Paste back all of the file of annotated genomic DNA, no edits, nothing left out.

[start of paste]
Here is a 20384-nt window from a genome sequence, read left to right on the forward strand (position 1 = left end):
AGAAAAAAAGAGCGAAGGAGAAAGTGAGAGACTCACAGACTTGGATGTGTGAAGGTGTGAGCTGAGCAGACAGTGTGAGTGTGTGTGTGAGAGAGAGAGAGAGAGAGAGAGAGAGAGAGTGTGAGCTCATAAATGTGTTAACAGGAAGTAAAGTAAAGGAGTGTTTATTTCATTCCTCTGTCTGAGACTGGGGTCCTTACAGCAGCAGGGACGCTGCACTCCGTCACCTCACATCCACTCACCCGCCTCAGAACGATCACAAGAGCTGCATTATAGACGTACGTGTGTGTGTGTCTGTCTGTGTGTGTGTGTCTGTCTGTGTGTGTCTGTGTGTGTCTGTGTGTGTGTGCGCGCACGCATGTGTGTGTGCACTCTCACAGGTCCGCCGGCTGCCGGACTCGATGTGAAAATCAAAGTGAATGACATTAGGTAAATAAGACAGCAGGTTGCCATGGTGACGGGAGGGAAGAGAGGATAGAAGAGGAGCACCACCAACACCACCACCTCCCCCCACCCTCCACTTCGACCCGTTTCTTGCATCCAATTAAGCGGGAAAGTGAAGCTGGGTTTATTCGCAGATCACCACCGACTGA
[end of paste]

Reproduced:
Here is a 20384-nt window from a genome sequence, read left to right on the forward strand (position 1 = left end):
AGAAAAAAAGAGCGAAGGAGAAAGTGAGAGACTCACAGACTTGGATGTGTGAAGGTGTGAGCTGAGCAGACAGTGTGAGTGTGTGTGTGAGAGAGAGAGAGAGAGAGAGAGAGAGAGAGTGTGAGCTCATAAATGTGTTAACAGGAAGTAAAGTAAAGGAGTGTTTATTTCATTCCTCTGTCTGAGACTGGGGTCCTTACAGCAGCAGGGACGCTGCACTCCGTCACCTCACATCCACTCACCCGCCTCAGAACGATCACAAGAGCTGCATTATAGACGTACGTGTGTGTGTGTCTGTCTGTGTGTGTGTGTCTGTCTGTGTGTGTCTGTGTGTGTCTGTGTGTGTGTGCGCGCACGCATGTGTGTGTGCACTCTCACAGGTCCGCCGGCTGCCGGACTCGATGTGAAAATCAAAGTGAATGACATTAGGTAAATAAGACAGCAGGTTGCCATGGTGACGGGAGGGAAGAGAGGATAGAAGAGGAGCACCACCAACACCACCACCTCCCCCCACCCTCCACTTCGACCCGTTTCTTGCATCCAATTAAGCGGGAAAGTGAAGCTGGGTTTATTCGCAGATCACCACCGACTGA